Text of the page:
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Armbian v5.35 Released with Linux 4.13, U-boot v2017.09, New Boards Support

Armbian v5.35 has been released last Friday as a major update that brings Linux mainline kernel to version 4.13, U-Boot mainline to version v2017.09, adds support for 7″ Raspberry Pi display, Realtek WiFi drivers (mainline), and new stable hardware support for NanoPi Duo, Pinebook, and Orange Pi R1. Some other boards got experimental support, including Le Potato, NanoPi NEO 2, Orange Pi Zero Plus, Orange Pi Zero Plus 2 (H5). The desktop version of the images gets a full featured XFCE terminal, OpenVPN connector, a new wallpaper, and various other changes and fixes. armbian-config is normally used to configure the board for example networking configuration, but the utility has become even more useful with support for Hotspot, Bluetooth, SSH server configuration, swtich between stable & beta builds and between kernel applications, adds the ability to start an RDP server, and install third party software such as SAMBA, OpenMediaVault, PiHole, Transmission BT, and so on. If you have an existing installation, …

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Linux 4.14 Release – Main Changes, ARM & MIPS Architecture

Linus Torvalds has announced the release of Linux 4.14: No surprises this week, although it is probably worth pointing out how the 0day robot has been getting even better (it was very useful before, but Fengguang has been working on making it even better, and reporting the problems it has found). Sure, some of the new reports turned out to be just 0day doing things that just don’t work (ie KASAN with old gcc versions, but also doing things like loading old ISA drivers in situations that just don’t make sense – remember when you couldn’t even ask if the hardware existed or not, and just had to know), but even then it’s been all good. The appended shortlog is obviously only for the (small) haul since rc8, and it really is tiny. Not very many commits, and they are small. The biggest thing that stands out in the diffstat is the “leaking_addresses” perl script, which is actually under active …

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NanoPi Fire2A & Fire3 Boards Released with Samsung/Nexell Quad & Octa Core Processors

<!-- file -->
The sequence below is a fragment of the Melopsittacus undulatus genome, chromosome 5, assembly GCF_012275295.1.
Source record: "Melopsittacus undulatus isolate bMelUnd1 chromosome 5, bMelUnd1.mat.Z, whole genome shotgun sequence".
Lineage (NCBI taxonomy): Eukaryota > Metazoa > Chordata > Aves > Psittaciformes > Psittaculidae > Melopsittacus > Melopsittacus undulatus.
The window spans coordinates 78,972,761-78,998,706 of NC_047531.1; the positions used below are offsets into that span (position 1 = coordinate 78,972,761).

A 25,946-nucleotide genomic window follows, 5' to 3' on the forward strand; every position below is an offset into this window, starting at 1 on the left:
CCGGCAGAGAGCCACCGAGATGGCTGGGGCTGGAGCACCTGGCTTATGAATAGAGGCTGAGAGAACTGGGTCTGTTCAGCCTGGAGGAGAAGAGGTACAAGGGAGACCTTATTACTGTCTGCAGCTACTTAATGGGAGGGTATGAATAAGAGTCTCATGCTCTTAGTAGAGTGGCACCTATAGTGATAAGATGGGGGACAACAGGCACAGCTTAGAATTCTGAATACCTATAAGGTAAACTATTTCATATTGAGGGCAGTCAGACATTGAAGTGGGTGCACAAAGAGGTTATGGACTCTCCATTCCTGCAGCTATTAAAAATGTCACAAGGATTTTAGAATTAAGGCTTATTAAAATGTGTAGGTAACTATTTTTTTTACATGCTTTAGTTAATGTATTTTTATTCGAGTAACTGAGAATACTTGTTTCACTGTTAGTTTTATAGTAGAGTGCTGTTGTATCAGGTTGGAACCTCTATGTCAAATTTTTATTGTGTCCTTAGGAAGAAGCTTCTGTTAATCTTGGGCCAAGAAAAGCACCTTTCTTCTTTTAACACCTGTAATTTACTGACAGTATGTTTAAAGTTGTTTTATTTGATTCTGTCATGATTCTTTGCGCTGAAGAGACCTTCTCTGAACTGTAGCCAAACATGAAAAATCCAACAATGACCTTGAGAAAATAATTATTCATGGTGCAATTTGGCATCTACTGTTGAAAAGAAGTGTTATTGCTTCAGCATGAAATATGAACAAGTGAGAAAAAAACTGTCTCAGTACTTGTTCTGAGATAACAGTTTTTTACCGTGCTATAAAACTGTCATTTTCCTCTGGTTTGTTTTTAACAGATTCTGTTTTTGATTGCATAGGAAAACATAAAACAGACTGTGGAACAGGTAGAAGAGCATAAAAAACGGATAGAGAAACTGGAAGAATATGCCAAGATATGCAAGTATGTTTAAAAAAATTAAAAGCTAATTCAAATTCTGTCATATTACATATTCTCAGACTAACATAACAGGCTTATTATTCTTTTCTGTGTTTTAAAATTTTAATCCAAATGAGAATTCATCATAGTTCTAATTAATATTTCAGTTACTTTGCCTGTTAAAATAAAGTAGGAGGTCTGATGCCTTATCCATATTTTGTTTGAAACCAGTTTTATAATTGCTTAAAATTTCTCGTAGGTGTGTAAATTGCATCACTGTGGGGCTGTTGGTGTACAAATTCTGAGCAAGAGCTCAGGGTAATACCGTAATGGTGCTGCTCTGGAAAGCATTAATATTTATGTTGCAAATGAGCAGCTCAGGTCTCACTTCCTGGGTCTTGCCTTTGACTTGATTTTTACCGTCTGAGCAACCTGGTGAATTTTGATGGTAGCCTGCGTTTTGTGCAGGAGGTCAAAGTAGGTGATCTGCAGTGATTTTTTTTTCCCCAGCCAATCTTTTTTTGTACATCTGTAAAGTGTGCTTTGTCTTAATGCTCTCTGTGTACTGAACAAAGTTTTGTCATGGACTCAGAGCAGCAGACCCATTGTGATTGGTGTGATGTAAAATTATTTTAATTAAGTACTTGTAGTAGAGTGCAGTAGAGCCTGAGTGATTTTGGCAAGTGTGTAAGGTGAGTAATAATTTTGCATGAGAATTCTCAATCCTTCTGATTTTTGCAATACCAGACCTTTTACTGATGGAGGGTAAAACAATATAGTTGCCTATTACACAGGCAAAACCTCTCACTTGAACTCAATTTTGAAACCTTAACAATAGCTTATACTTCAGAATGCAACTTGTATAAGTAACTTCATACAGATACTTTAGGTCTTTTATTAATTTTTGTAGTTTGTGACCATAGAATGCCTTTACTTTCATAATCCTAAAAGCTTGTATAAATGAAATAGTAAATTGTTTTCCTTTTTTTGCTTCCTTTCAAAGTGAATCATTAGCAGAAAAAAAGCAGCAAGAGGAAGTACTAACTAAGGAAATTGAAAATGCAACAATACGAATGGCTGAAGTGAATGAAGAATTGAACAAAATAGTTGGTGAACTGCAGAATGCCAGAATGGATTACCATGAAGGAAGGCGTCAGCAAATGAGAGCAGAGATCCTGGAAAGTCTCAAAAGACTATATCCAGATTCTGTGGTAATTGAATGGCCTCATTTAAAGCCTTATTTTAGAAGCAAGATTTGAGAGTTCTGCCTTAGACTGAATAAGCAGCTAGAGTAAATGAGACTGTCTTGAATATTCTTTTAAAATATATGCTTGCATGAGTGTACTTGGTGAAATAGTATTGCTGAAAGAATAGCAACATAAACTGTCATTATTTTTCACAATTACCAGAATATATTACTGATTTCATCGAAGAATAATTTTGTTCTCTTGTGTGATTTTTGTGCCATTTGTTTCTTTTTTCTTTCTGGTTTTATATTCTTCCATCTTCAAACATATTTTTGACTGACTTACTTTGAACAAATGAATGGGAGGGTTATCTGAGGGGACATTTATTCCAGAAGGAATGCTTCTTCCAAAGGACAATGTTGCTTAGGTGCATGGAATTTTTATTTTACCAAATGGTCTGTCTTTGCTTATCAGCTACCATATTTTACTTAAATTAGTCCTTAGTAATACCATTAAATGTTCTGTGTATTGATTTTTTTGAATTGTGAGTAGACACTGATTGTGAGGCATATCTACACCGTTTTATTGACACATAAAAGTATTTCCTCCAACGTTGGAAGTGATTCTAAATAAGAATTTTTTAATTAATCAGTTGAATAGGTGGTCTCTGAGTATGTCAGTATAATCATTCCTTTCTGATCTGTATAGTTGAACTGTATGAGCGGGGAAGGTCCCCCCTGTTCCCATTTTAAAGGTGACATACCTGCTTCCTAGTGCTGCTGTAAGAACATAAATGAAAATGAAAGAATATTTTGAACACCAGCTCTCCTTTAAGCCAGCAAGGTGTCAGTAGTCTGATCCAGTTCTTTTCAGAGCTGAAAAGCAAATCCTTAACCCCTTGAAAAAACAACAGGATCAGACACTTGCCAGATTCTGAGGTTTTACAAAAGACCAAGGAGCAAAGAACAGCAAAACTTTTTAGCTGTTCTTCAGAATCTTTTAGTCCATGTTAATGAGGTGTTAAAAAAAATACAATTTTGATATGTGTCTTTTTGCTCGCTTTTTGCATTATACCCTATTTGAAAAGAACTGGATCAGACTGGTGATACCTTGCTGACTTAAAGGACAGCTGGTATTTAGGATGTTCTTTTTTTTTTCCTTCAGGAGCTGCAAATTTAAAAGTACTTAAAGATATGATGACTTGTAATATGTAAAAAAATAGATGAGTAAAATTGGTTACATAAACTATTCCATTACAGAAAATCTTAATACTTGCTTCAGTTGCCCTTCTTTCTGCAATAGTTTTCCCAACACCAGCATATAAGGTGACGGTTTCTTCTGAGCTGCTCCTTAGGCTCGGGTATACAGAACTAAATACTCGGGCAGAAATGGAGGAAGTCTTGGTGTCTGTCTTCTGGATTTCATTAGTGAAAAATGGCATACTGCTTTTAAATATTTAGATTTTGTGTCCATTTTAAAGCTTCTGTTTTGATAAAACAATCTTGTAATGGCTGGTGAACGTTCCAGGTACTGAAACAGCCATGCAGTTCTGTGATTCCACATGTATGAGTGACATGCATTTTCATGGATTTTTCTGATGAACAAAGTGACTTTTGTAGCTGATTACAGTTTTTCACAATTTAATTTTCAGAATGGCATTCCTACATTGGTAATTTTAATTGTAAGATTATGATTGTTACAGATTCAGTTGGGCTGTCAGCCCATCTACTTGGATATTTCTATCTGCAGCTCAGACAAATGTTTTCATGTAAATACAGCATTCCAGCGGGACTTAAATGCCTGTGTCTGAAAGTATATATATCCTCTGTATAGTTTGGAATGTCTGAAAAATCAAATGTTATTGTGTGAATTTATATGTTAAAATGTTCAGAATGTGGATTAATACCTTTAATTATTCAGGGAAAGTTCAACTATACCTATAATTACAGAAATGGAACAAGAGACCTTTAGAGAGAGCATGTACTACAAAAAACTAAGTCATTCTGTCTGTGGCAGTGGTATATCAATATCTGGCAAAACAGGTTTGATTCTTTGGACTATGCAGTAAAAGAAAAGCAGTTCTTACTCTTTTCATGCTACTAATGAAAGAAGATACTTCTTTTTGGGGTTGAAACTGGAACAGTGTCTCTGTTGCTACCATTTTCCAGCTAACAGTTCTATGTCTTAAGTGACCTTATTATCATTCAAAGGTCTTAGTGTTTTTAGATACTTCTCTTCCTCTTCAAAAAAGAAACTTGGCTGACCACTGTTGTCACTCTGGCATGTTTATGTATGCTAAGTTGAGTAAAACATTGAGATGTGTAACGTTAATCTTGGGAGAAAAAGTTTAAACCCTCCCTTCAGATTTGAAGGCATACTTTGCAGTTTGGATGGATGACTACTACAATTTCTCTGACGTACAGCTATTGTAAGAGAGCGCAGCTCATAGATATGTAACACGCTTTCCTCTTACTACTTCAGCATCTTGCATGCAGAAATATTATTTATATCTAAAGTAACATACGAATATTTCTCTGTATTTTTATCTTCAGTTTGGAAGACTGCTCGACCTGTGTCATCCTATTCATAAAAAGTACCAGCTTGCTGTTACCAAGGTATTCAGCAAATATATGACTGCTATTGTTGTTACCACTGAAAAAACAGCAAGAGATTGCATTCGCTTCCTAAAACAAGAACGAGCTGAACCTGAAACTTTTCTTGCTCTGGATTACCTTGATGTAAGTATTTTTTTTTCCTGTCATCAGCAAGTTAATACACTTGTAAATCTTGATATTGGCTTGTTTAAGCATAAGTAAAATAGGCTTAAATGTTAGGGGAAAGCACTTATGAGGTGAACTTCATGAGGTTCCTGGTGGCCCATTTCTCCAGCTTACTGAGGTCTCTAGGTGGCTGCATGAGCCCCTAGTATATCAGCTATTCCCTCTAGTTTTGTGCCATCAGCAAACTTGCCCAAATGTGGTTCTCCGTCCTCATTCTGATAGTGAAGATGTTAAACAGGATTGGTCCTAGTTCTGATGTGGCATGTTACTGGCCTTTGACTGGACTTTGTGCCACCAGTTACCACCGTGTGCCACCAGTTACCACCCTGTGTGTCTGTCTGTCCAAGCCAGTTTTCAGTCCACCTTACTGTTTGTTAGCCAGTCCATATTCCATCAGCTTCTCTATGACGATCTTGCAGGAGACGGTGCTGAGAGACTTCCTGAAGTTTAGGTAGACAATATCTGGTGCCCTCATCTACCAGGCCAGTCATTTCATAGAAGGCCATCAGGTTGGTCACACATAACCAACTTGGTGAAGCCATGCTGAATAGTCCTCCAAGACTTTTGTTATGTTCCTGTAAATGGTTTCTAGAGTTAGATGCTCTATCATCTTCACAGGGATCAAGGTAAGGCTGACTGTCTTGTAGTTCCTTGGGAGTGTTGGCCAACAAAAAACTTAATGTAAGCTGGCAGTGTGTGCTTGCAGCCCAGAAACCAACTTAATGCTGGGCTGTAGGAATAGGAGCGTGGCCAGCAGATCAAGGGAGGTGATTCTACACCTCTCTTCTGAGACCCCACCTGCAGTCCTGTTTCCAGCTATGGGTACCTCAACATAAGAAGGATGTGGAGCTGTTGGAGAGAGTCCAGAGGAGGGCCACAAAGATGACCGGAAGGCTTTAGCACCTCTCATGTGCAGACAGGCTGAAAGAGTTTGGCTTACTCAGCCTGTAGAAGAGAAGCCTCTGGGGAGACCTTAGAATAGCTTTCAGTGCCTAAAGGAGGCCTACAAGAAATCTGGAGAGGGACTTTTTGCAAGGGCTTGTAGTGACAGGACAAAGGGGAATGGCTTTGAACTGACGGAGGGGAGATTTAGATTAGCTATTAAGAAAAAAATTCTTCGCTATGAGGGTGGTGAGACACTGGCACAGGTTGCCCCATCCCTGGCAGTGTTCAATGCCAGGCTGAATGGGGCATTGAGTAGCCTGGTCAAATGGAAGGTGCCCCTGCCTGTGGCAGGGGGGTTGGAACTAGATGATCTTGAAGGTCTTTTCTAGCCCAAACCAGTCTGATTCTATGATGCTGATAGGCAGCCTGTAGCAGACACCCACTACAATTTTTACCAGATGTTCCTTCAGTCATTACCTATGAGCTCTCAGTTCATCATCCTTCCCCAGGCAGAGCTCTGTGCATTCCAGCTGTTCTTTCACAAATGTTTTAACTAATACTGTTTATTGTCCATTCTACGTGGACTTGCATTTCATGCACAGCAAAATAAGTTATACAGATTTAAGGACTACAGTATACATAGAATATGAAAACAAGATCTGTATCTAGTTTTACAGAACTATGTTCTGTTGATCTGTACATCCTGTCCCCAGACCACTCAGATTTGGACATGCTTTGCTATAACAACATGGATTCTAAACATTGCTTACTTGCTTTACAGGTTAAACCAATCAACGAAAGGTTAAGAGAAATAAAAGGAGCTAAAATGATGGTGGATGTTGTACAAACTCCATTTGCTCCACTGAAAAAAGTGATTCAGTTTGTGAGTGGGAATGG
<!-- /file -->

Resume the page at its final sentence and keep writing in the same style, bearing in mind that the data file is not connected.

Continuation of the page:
FriendlyElec previously launched NanoPi 2 Fire board powered by Samsung (Nexell) S5P4418 quad core Cortex A9 SoC, mostly interesting because of its small form factor, camera and LCD interfaces. The company has now launched two new boards based on S5Pxx18 processors, namely NanoPi Fire2A powered by S5P4418 SoC, and NanoPi Fire3 based on S5P6818 octa-core Cortex-A53 SoC. Both boards share the same form factor, which remains quite similar to the one of NanoPi 2 Fire, except the HDMI connector now makes place for a micro HDMI port, the USB 2.0 has moved into vertical position, and a few other tweaks have been made to positions of buttons and components. NanoPi Fire2A / Fire3 specifications: SoC Fire2A – Samsung S5P4418 quad core Cortex A9 processor @ up to 1.4GHz, Mali-400MP GPU Fire3 – Samsung S5P6818 octa core Cortex A53 processor @ up to 1.4 GHz, Mali-400MP GPU System Memory Fire2A – 512MB DDR3 Fire3 – 1GB DDR3 Storage – 1x Micro SD Slot …

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NanoPi Duo Quick Start Guide – Ubuntu, Breadboard, Mini Shield & mSATA SSD

As far as I know NanoPi Duo is the only quad core ARM Linux development board that can fit on a breadboard. We’ve already seen it’s much smaller than Raspberry Pi Zero, and the company offer a mini shield exposing USB ports, Ethernet, a few I/Os, and an mSATA slot in in NanoPi Duo Starter Kit Review – Part 1: Unboxing and Assembly. I’ve finally played with it this week-end, and will report what I had to do to blink a LED when connected to breadboard, and my experience using the mini shield with  an mSATA SSD, WiFi connectivity, and cooling under load. Flashing Ubuntu 16.04.2 firmware image to NanoPi Duo As with many other Allwinner development boards, you should first check if Armbian is available for the board. NanoPi Duo is not supported, but it’s said to work with Orange Pi Zero image minus support for WiFi. Since the latter is rather important if you’re going to use the …